Yvette Guilbert

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The following article is from The Great Soviet Encyclopedia (1979). It might be outdated or ideologically biased.

Guilbert, Yvette


Born Jan. 20, 1867, in Paris; died Feb. 2, 1944, in Aix-en-Provence. French stage singer.

Guilbert made her debut as a variety singer in 1890. She performed in Paris and made guest performances in England, Germany, Austria, and Italy. In 1896 she appeared in the USA. Guilbert created a special genre of French light music, the “songs of the end of the century” (chansons de fin de siècle), and developed a characteristic style of delivery (the so-called emploi Yvette), distinguished by its eccentric and grotesque manner. Guilbert was painted by the artist Toulouse-Lautrec (portraits and caricatures).


Le Chanson de ma vie: Mes mémoires. Paris, 1927.
Autres Temps, autres chants, 12th ed. [Paris] 1946.
The Great Soviet Encyclopedia, 3rd Edition (1970-1979). © 2010 The Gale Group, Inc. All rights reserved.
References in periodicals archive ?
The raucous seductive voice of Yvette Guilbert and the famous "Linger longer loo" picture by Toulouse Lautrec, featuring Yvette Guilbert in the act of taking off her long black gloves and making this last, in a lingering that is a perfect example of sinful, "morose delectation", the time of the entire song: language in action, with its evocative power.
Suzuki focused on Lautrec's depictions of four performers, Jane Avril, Yvette Guilbert, Louise Weber (aka "La Goulue") and Loi'e Fuller, all of whom owe much of their renown to his lavish attention.
She was one of Lautrec's most faithful copines, who outlived him by over forty years; dying in 1943, a year before her rival and friend Yvette Guilbert. Jane Avril's sometimes frenzied dancing had been attributed to St Vitus's Dance (as Sydenham's chorea, which is an after-effect of rheumatic fever, was then called) and she spent a long time in hospital because of that diagnosis; but Sydenham's chorea lasts only a few months.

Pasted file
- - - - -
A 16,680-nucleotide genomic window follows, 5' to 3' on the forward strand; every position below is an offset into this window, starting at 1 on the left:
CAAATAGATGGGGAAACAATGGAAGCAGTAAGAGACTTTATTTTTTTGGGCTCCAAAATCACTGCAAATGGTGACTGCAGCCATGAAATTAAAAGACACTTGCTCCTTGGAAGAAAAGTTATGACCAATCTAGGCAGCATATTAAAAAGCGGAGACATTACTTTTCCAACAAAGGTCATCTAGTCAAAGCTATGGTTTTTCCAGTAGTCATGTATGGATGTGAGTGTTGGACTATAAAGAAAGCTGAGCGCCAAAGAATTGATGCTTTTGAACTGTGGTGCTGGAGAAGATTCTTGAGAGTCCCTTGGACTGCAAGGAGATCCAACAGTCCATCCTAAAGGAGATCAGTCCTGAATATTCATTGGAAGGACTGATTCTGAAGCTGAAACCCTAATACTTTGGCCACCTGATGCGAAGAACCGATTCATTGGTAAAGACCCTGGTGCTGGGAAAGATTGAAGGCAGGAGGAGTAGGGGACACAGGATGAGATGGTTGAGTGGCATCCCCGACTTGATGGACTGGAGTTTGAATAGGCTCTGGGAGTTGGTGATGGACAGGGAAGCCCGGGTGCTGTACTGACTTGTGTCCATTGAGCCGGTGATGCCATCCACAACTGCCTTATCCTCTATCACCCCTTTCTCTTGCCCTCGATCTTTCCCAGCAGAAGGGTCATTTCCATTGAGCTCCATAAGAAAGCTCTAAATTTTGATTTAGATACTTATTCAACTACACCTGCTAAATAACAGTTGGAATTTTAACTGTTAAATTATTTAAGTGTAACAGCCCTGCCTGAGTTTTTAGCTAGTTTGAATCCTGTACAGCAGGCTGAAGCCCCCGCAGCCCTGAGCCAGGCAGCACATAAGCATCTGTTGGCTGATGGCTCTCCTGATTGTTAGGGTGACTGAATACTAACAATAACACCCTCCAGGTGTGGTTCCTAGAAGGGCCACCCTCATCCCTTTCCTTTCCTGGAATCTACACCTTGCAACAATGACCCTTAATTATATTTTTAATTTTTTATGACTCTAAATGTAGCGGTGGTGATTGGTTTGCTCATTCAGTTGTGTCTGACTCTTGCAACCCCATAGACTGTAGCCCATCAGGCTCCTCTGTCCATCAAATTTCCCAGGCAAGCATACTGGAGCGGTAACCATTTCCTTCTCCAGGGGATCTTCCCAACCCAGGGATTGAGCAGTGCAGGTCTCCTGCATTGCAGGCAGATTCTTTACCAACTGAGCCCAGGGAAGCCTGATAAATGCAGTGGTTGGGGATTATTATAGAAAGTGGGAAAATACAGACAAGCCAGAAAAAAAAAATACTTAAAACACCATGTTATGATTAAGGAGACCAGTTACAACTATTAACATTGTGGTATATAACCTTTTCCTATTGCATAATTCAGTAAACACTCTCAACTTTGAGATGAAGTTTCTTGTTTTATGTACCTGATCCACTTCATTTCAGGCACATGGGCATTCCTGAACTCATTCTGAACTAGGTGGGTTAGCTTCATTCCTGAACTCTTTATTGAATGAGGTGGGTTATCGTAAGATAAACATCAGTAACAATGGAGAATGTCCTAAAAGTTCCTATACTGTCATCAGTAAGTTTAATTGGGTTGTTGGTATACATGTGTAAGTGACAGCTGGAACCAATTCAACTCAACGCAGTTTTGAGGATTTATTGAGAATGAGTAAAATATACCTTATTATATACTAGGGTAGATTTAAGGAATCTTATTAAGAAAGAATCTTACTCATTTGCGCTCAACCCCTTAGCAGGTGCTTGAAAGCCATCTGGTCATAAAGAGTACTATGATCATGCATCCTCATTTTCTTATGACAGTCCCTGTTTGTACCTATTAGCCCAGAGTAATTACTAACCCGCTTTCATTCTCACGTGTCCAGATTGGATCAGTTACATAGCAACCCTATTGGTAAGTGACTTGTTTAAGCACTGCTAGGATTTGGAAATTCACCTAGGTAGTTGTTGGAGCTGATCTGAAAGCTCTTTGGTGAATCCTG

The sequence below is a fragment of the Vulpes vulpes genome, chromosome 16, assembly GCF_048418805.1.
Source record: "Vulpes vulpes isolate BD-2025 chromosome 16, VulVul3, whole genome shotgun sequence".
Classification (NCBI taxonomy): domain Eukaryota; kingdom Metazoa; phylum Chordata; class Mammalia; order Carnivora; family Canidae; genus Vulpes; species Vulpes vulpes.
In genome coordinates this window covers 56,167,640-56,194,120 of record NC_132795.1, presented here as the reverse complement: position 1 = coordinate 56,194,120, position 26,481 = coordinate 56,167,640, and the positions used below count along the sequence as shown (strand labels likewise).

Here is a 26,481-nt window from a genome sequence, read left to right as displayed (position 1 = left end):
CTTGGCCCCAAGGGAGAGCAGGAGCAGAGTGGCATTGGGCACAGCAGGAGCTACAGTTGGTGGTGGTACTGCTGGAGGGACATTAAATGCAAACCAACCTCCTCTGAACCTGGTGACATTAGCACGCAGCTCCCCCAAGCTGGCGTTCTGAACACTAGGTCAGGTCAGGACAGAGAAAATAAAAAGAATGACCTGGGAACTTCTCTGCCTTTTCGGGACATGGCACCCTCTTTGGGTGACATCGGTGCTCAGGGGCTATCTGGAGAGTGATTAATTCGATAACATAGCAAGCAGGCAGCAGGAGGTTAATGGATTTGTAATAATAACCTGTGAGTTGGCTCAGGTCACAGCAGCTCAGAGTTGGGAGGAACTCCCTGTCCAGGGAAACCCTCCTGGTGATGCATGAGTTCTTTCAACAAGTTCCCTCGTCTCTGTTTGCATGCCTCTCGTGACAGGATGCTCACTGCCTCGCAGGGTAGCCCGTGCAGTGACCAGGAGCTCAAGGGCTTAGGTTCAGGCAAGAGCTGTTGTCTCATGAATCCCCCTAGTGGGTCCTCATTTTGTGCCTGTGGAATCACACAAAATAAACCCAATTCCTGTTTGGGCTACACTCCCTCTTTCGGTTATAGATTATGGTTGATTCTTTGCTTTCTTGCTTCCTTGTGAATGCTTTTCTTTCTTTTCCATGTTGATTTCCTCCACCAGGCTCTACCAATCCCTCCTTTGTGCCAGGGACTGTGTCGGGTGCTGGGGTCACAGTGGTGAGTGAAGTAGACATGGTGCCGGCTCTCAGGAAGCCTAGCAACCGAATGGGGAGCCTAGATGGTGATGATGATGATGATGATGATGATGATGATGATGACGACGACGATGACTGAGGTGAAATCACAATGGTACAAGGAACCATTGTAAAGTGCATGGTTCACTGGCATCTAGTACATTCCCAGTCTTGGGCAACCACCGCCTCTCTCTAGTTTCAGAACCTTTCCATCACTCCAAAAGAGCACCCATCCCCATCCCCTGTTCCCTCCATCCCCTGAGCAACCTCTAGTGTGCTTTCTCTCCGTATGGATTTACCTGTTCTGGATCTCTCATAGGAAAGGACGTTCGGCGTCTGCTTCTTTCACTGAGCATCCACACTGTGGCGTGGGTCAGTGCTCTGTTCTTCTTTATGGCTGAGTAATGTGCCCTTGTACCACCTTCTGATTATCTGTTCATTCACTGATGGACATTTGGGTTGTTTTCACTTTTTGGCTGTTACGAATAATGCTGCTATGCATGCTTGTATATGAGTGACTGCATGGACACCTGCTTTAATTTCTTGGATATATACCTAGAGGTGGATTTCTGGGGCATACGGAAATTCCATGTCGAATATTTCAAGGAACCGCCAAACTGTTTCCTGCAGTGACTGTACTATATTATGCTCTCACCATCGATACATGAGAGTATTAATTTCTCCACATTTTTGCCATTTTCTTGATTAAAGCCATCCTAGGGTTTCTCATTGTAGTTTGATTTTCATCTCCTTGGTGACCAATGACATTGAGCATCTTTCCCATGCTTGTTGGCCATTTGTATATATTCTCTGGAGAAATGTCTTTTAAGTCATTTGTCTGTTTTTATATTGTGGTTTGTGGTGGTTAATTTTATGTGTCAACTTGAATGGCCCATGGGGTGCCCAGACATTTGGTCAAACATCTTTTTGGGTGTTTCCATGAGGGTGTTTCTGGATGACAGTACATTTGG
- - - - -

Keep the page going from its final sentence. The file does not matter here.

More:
Elizabeth Emery brings to notice Yvette Guilbert (d.
"I thought I am never going to get my feet back on the boards again so I wrote my first show - The Life and Times of Yvette Guilbert - and I have become hooked on one person shows," she says.
Yvette Guilbert wants to steal the fortepiano in order to plug it into her sessions (at the same time as the harpsichord).
The singer Yvette Guilbert, whom he befriended and often portrayed, was shocked upon first encountering his "enormous dark head, ...
Paris was applauding change for change's sake and Toulouse-Lautrec hobbled on his damaged legs from sensation to sensation amongst a group of artists such as Van Gogh, Felix Feneon (the art and society critic), the protest singers Aristide Bruant (who Toulouse-Lautrec immortalised in a famous poster) and Yvette Guilbert. Then there was also the absurdist playwright, Alfred Jarry, who mocked society with his cheeky creation 'Pere Ubu'.
Bratton's "Irrational Dress," Susan Rutherford's "The Voice of Freedom: Images of the Prima Donna," and Helen Day's "Female Daredevils") or move confidently into theoretized analysis (Geraldine Harris's "Yvette Guilbert: La Femme Moderne on the British Stage").